And we just happen to be living at a time where you can get just about any type of role-playing, or storytelling game ever printed.  Wizards of the Coast has recently brought back the original Dungeons and Dragons™, and there are websites like DriveThruRPG.com that offer not only electronic versions (usually pdf) of games no longer in print, they now have print on demand versions of many of their titles.  You, good people, are able to get your mitts on some of the greatest vehicles for telling stories in history. So, you have no excuse to not be doing this.

As a helper to get you on the path to interactive storytelling I’m including blurbs about a few games that I’ve played throughout the years.  Maybe you’ll find a setting in which to tell your stories.

Games to Try

Title: Pathfinder® Roleplaying Game.
Publisher: Paizo Press.
Genre: Fantasy.
Age: 11+.
Although Dungeons and Dragons® stood for years as the standard in fantasy roleplaying games, Paizo has taken it to a whole other level.  You have your standard fantasy fare: Orcs, Goblins, Gnolls, Lizardmen, Dragons, Demons, Vampires, and Zombies.  Good Lord, the undead hordes you will face!  That’s not even to mention the Gnomes.  Beware the Gnomes!  As to setting, there is something for everyone in Paizo’s world, which they call Golarion.  Do you have a penchant for mist shrouded Gothic Eastern Europe?  Then think about setting your story in the macabre Ustalav.  Do you feel like telling a story of overthrowing an evil bureaucratic empire?  Then Cheliax may be a good country to explore.  Like all things Viking?  Try hunting great wyrms in the Land of the Linnorm Kings.  You even have the option of setting your campaign in a fantasy Western town.  No, it is not the mystical world of Ka’ah.
Availability: You can purchase the main book which is a hefty 500+ pages, or you can buy the book as a PDF.  Paizo also offers all of the OGL rules free on their website.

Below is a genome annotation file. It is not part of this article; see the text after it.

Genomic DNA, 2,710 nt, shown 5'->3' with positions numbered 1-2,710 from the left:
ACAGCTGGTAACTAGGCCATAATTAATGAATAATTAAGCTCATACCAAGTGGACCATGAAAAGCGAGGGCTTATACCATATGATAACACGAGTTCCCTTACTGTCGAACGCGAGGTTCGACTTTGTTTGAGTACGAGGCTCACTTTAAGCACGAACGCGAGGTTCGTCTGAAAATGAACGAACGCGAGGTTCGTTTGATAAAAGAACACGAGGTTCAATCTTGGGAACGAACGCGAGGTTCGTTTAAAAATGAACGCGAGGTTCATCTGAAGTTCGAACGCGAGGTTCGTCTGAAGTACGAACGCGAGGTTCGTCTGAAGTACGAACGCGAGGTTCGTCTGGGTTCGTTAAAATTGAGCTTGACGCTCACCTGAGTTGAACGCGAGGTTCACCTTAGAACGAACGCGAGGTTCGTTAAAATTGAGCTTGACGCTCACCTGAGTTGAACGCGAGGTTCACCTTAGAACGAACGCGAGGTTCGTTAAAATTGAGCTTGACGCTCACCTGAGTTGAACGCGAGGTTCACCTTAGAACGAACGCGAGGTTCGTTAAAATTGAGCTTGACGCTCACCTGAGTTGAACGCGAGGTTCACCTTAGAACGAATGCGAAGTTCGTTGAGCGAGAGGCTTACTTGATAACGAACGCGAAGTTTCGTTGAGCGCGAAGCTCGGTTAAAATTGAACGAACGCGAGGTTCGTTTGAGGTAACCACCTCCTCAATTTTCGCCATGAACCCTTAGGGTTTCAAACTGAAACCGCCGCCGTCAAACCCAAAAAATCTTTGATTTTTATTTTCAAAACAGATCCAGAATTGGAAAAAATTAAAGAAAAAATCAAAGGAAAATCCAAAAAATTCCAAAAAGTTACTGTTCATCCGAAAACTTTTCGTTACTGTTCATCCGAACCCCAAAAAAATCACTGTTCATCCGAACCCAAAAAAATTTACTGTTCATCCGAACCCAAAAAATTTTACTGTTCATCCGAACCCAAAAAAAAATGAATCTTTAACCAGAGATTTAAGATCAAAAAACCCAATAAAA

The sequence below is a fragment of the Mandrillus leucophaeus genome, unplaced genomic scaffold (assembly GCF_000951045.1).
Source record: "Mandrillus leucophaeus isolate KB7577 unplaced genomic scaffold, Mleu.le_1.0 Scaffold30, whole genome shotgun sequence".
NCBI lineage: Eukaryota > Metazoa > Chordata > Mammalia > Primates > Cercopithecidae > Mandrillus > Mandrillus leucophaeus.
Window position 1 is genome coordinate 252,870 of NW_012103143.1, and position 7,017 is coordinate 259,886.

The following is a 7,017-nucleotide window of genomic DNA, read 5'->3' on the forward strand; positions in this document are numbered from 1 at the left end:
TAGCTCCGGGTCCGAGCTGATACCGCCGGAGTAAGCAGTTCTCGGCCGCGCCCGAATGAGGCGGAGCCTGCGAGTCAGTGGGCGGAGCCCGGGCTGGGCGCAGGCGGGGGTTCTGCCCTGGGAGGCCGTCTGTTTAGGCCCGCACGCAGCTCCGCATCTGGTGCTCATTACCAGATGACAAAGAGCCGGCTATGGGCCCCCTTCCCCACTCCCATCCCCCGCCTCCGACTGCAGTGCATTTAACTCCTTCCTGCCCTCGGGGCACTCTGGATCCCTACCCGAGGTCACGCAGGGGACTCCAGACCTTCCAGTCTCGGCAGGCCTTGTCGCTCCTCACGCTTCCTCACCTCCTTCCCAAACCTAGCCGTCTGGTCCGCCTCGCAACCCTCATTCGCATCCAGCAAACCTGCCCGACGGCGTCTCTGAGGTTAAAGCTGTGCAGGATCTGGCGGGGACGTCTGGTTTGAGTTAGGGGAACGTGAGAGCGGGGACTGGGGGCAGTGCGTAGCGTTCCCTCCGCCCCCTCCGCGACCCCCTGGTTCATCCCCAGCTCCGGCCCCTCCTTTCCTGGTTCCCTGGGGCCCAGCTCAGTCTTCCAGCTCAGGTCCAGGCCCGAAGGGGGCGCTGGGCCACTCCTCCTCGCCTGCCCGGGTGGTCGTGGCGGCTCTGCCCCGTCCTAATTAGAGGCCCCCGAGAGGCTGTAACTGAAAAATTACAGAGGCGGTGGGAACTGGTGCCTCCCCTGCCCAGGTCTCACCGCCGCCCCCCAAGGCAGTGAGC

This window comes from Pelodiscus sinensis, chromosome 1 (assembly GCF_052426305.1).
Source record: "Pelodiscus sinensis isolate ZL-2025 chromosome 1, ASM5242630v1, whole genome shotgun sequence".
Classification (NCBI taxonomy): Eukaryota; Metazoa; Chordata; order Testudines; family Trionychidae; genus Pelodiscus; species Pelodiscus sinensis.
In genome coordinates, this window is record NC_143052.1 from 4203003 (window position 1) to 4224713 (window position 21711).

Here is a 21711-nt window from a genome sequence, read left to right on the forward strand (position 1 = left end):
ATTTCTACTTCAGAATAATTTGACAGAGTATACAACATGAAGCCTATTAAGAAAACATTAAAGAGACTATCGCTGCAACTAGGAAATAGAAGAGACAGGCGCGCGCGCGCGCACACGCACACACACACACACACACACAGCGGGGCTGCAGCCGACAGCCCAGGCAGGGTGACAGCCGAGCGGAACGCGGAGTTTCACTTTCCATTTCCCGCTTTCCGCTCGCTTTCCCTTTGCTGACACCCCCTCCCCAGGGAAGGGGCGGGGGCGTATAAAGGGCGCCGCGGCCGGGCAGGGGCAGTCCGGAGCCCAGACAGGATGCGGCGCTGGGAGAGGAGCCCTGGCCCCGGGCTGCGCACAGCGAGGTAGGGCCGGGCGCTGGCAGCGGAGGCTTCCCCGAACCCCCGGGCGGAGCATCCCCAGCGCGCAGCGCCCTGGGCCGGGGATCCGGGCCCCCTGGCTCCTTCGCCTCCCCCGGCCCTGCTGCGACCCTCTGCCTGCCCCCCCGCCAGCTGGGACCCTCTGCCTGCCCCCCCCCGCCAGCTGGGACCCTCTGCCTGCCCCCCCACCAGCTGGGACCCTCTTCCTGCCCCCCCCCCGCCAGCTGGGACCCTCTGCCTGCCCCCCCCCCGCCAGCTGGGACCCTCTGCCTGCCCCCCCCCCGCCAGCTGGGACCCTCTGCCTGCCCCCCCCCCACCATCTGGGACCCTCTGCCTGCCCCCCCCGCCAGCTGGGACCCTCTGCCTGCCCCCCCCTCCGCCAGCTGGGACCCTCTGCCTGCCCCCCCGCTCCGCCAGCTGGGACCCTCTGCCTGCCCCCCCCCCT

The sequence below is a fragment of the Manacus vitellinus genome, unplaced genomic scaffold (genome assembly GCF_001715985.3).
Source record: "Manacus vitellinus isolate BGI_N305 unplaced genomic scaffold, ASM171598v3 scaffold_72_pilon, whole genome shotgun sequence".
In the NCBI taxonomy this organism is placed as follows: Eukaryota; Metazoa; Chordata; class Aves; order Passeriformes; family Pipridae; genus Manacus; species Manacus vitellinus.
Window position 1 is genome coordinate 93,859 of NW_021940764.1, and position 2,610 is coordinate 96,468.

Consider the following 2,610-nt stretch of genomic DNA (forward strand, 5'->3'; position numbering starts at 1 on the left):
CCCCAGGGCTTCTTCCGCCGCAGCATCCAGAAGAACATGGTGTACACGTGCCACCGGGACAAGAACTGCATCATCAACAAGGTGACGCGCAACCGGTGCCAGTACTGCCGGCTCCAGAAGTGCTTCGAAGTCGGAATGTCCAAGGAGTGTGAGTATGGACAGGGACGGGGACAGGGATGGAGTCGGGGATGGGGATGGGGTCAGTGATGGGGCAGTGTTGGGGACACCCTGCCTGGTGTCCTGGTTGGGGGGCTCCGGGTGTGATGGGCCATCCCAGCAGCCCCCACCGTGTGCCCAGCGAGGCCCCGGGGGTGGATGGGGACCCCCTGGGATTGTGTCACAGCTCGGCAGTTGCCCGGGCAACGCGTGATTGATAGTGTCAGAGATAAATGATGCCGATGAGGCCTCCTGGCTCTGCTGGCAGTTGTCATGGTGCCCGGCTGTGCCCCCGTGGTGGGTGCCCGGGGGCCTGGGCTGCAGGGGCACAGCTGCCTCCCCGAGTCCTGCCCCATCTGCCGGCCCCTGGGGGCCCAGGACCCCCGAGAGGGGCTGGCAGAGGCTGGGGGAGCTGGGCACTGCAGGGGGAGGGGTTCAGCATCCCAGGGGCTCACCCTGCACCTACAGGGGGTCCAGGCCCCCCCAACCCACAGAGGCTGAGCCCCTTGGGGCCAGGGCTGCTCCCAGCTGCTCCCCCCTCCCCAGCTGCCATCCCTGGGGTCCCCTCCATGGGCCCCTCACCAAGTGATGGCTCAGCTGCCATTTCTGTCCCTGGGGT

Title: Vampire: the Masquerade® (Revised Edition).
Publisher: White Wolf Game Studios.
Genre: Gothic Punk, Modern.
Age: Mature.  V:tM combines an elegant dice system based on attributes and skills with heavy emphasis on storytelling.  Billed as a storytelling game of personal horror, inV:tM the players take on the persona of Vampires, and must wrestle with the burning hunger within, while trying to maintain the last vestiges of their humanity.  Each Vampire is a member of a particular bloodline or Clan, and have to learn to rely on themselves and the members of their coterie (the player characters) in order to survive in a savage and dark version of the modern world. There is more of an emphasis on telling the story than rules, and I’ve discovered the most fun in storytelling in V:tM is to be open to improv.
Availability: This version of V:tM is no longer in print; however you can still purchase it through DriveThruRPG  in PDF format, and they now also offer a print-on-demand version.

Title: Changeling: the Dreaming® (2nd Edition). 
Publisher: White Wolf Game Studios.
Genre: Anything and everything.
Age: 14+.  Based on the same dice system as V:tM, Changeling gives the group the opportunity to tell any kind of story imaginable.  As Changelings are born from the dreams of humanity, your stories can involve anything you can dream up.  Changelings are creatures of two worlds.  They have a human half that interacts with the “mundane” world while their fae half is able to perceive all of the dream creatures that have been born from the imaginations of people around the world.  Consequently, the stories open to you can be anything from chasing a group of rampaging My Little Ponies to the horrific nightmares spawned by the abused and forsaken.  This is my favorite game because built into it is the possibility of being as light and heroic, or as dark and disturbing as you can possibly imagine.  But whatever kind of story you choose to tell, Changeling is about saving the imagination of people.  To lose imagination is to succumb to banality and death.
Availability: As with Vampire above, you can find the books used, or order from DriveThruRPG.

Title: Trinity®.
Publisher: White Wolf Game Studios.
Genre: Science Fiction.
Age: 11+.  White Wolf’s Trinity is set in the 22nd century.  Humanity has moved to the stars, and encountered other species and worlds, but not all is rosy.  Not only are there threats from without, there are threats from within in the form of the Aberrants: people who suddenly developed godlike powers and terrorized Earth in the 21st century.  The players take on the role of Psions, people who’ve evolved to special abilities like Telekinesis, Biokenesis, and so on.  These Psions help protect humanity from dangers all over the known galaxy, but there is plenty of political intrigue amongst the various order of Psions.
Availability: You can purchase all of the Trinity books as PDFs from DriveThruRPG.


    No Comments

Leave a Reply

Your email address will not be published. Required fields are marked *

THE NERD MACHINE GEAR

Read More

CATEGORIES

LATEST VIDEOS

Read More